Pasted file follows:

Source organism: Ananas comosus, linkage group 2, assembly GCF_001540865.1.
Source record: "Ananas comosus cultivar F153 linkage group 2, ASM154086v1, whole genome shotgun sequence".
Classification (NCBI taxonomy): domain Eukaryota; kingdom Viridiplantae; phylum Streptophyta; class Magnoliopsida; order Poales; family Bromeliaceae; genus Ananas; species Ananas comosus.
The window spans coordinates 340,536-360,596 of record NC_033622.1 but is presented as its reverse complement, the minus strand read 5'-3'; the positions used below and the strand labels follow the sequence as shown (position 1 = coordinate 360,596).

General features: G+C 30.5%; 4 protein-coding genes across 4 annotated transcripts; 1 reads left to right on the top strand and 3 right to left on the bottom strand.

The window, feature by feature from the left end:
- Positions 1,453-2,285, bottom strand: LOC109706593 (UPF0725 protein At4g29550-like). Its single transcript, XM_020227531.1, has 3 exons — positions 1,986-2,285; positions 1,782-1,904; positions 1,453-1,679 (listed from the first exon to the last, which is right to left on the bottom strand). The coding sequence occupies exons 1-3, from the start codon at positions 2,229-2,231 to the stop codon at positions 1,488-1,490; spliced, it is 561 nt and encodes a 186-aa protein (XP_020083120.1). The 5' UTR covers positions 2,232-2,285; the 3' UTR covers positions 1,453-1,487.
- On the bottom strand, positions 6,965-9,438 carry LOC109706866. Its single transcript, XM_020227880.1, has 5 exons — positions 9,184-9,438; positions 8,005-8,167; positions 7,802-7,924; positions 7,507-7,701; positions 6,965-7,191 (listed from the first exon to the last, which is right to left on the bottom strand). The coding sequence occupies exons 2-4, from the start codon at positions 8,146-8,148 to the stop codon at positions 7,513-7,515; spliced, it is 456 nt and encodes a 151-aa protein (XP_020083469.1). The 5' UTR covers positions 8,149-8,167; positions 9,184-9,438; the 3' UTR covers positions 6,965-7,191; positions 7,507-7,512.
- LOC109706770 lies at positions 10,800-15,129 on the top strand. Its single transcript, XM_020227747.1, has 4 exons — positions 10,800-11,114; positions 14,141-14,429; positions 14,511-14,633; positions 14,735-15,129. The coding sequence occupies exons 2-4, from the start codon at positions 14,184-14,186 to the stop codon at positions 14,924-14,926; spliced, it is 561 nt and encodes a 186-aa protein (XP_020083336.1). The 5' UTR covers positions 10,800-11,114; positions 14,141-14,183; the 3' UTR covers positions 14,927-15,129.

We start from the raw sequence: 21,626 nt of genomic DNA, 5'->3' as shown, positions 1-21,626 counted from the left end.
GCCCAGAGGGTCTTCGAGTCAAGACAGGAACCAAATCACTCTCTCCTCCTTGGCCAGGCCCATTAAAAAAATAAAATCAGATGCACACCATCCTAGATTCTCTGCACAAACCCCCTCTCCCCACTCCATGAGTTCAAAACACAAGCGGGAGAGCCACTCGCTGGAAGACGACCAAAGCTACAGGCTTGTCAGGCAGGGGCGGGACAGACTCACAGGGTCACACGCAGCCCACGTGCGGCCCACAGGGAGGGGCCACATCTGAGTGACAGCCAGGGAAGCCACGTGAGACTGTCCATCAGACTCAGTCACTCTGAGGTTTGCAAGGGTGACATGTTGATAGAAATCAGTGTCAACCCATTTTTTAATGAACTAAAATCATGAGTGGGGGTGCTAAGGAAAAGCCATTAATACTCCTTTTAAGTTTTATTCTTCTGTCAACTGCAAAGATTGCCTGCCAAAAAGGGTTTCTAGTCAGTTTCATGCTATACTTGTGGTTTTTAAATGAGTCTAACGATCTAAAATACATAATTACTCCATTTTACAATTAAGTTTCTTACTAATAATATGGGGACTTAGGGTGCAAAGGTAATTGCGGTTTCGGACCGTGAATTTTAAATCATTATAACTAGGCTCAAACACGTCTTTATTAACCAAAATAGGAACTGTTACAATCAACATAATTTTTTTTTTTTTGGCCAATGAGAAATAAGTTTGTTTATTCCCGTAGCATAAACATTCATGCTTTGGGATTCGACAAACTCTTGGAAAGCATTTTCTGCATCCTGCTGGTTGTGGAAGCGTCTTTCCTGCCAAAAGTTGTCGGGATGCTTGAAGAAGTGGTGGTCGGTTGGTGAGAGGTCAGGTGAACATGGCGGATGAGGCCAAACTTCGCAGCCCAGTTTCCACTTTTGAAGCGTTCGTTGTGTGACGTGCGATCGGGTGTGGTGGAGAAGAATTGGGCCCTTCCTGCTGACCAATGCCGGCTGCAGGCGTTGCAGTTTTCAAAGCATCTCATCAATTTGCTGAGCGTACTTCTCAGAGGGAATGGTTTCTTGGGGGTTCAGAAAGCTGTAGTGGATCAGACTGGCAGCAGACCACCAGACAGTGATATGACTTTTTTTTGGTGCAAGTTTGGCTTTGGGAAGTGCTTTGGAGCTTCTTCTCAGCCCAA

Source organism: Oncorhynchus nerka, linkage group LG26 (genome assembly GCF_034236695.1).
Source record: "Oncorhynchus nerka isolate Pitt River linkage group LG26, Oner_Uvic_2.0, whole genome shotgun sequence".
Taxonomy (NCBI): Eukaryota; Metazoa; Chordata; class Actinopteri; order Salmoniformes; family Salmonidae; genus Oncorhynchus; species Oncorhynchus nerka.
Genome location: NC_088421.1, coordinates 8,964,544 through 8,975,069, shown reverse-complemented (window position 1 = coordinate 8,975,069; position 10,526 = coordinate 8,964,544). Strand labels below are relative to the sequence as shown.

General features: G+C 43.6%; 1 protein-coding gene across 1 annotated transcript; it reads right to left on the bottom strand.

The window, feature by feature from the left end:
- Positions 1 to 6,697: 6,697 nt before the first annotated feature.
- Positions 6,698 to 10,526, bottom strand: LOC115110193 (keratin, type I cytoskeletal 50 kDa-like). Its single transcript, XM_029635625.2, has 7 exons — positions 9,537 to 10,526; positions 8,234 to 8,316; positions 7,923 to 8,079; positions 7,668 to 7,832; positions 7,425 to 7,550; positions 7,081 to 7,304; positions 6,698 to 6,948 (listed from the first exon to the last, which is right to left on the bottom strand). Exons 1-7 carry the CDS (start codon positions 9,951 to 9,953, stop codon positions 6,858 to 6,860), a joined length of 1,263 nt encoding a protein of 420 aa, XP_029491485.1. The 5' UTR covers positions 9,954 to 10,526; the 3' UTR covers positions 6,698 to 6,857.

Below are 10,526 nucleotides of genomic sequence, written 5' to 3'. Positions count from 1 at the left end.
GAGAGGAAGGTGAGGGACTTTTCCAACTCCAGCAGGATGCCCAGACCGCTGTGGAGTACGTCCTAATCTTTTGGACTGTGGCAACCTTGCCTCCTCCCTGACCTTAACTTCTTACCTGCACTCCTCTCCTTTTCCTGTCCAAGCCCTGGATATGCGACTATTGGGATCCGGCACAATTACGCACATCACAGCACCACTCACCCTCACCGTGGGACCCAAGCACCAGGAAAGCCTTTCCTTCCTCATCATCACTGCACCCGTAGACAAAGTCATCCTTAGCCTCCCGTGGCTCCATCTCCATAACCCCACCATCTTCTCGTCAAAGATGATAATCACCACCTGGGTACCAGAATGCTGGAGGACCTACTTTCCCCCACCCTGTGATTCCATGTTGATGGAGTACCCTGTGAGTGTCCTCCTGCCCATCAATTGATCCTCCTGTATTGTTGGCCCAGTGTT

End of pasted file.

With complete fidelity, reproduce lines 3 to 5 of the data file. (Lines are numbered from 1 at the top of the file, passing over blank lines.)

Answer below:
Classification (NCBI taxonomy): domain Eukaryota; kingdom Viridiplantae; phylum Streptophyta; class Magnoliopsida; order Poales; family Bromeliaceae; genus Ananas; species Ananas comosus.
The window spans coordinates 340,536-360,596 of record NC_033622.1 but is presented as its reverse complement, the minus strand read 5'-3'; the positions used below and the strand labels follow the sequence as shown (position 1 = coordinate 360,596).

General features: G+C 30.5%; 4 protein-coding genes across 4 annotated transcripts; 1 reads left to right on the top strand and 3 right to left on the bottom strand.